Nine out of ten teenage girls find this meme witty and amusing.
As English teachers, we do something really evil about every month or so during the school year: We assign a book for our students to read. The moment we hand it out, we have effectively destroyed their desire to have anything whatsoever to do with the book. This is especially so when, as with today’s novel, it might have a cover like this:
It is as if the folks at Tor (a fantasy/sci-fi imprint, which should not be allowed within light years of Charlotte Bronte) told their art department, “Get us a cover which will be so unappealing and aesthetically repulsive that students’ eyes will bleed the moment they gaze upon it.” So not only are we requiring students to read these books; and not only are we handing them Jane Eyre during March of their senior year (since Ms. Bronte fits firmly in the Brit Lit canon); we’re also asking them to read a five hundred page novel with THIS as the cover. We are evil. We know this. We collect the tears of our disconsolate students in tiny vials from which we vampirically sip, like champagne, each night, in order to give us the vitality to go forth and engage in black market organ trafficking or assign five page essays and such.
Nonetheless, our job today is to convince you that Jane Eyre is something you might actually enjoy reading now that high school has long faded in your rearview mirror. Let’s begin with the first feature of our “ReLit” review.
What You Probably Remember About Jane Eyre From High School: Besides a terrible cover, that is. The first thing you probably recall about Jane Eyre is that it’s long. And not just Grapes of Wrath-long. Like looooooooooooong. Anthony Davis-wingspan long. You’ll probably recall that Jane is an orphan; that she begins the novel as an outcast in the home of her dreadful aunt, Mrs. Reed, whose dreadful son, John, a real bugger, likes to torment young Jane. (His comeuppance will be suicide later.) Oh, also that they lock her in the Red-Room … which also happens to be where Jane’s uncle died. So the Reeds are those kind of foster parents.
Note: If you read Jane Eyre before, say, 1998, you probably weren’t struck by the similarities with a certain British orphaned child who was mistreated by his cruel foster parents and, before being shipped away to a boarding school for special cases like his own, was also locked in a small room (this one under the stairs).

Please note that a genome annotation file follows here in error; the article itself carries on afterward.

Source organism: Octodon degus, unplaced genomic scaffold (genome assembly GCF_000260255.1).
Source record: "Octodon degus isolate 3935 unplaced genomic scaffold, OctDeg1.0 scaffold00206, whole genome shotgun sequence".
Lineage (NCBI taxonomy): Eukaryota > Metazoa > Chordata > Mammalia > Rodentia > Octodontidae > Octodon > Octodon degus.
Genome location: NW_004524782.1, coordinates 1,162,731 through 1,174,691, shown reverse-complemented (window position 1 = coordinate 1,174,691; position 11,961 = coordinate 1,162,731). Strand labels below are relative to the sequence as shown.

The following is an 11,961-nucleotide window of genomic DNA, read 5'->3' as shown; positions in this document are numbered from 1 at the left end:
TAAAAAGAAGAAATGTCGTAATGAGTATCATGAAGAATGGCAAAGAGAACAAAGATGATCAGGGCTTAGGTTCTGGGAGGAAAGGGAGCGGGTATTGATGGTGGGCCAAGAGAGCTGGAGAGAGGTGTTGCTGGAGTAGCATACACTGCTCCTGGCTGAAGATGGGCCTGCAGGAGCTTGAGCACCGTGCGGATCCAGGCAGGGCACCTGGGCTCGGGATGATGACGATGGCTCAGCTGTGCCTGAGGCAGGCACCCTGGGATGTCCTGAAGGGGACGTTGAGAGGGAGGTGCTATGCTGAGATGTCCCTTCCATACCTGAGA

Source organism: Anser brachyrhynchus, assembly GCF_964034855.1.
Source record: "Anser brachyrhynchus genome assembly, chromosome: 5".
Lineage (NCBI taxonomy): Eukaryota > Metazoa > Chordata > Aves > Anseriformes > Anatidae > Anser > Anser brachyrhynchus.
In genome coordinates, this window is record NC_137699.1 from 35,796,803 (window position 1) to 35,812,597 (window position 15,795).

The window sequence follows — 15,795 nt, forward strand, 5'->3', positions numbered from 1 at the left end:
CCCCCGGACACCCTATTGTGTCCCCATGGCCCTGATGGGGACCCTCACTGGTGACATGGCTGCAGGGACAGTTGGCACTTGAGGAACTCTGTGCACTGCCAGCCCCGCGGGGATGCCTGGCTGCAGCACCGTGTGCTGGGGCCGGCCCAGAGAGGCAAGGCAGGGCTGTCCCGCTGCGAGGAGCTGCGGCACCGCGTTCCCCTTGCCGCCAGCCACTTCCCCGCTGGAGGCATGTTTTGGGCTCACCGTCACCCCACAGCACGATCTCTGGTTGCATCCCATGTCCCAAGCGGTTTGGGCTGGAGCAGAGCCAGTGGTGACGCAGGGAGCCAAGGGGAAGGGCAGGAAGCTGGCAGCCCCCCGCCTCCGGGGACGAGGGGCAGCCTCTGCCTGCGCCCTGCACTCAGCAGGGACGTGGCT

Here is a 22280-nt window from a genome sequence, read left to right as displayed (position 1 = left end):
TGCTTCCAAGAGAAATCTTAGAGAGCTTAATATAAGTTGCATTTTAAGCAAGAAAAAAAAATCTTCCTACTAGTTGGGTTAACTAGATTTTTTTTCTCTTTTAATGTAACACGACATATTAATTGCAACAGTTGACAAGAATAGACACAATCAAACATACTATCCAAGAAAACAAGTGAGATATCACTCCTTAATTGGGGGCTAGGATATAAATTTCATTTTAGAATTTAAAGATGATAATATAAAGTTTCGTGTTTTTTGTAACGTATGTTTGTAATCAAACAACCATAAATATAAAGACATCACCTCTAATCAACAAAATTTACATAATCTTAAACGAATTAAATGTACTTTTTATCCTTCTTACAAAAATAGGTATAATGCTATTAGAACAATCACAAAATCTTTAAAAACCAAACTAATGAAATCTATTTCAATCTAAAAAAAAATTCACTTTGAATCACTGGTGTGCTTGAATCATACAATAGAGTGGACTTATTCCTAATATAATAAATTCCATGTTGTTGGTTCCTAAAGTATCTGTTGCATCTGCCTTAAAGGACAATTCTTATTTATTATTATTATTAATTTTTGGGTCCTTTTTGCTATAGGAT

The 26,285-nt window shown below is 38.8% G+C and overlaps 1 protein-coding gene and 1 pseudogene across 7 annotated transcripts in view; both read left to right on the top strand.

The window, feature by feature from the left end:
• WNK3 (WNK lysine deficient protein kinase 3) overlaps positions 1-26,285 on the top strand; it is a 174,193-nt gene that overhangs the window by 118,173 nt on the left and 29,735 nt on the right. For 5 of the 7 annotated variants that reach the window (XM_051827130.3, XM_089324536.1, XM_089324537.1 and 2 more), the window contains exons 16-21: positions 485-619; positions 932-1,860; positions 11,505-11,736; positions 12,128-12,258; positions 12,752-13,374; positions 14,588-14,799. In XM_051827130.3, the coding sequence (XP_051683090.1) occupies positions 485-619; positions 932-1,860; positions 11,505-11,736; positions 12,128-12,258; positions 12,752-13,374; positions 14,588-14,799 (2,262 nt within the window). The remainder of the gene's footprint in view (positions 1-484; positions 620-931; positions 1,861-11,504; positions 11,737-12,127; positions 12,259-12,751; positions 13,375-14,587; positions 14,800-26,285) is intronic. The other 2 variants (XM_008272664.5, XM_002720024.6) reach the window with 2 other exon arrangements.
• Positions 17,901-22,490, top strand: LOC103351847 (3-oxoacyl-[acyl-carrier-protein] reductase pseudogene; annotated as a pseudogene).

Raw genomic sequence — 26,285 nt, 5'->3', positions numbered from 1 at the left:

You might recall that Jane herself is plain; in her own words, she is “poor, obscure, plain and little.” This seems to have given movie studios difficulty whenever they adapt Jane Eyre to the big screen. Mia Wasikowska, an unconventionally attractive (and thus plausibly “plain”) actress, was aptly cast in the 2011 version. Ruth Wilson (of “Luther” and “The Affair”) played Jane in the 2006 mini-series; she better captured the fierceness of Jane’s interior life, something that leaps off every page of the novel.
You might also recall, besides a love story which both does and does not follow the expected relationship trajectory (does: man and woman meet, they fall in love, something tragic happens, it all goes to pot, she runs away, she comes back, marriage!; does not: she’s eighteen, he could be her dad; oh, yes, he’s already married and locked his wife in the attic, and the first Mrs. Rochester tries to set him on fire), the singular character of Bertha Mason. Bertha is Edward Rochester’s wife, and for our money, she’s the most fascinating character (and suggestive symbol) in the book. More on her in a second.
That pretty much covers it. Maybe you remember writing an essay at one in the morning about bird imagery in Jane Eyre and thinking it was pretty brilliant before reading it the next day and wondering, “Did an alpaca of questionable intelligence hijack my computer last night and type this for me?” If so, good for you. But we’re moving on.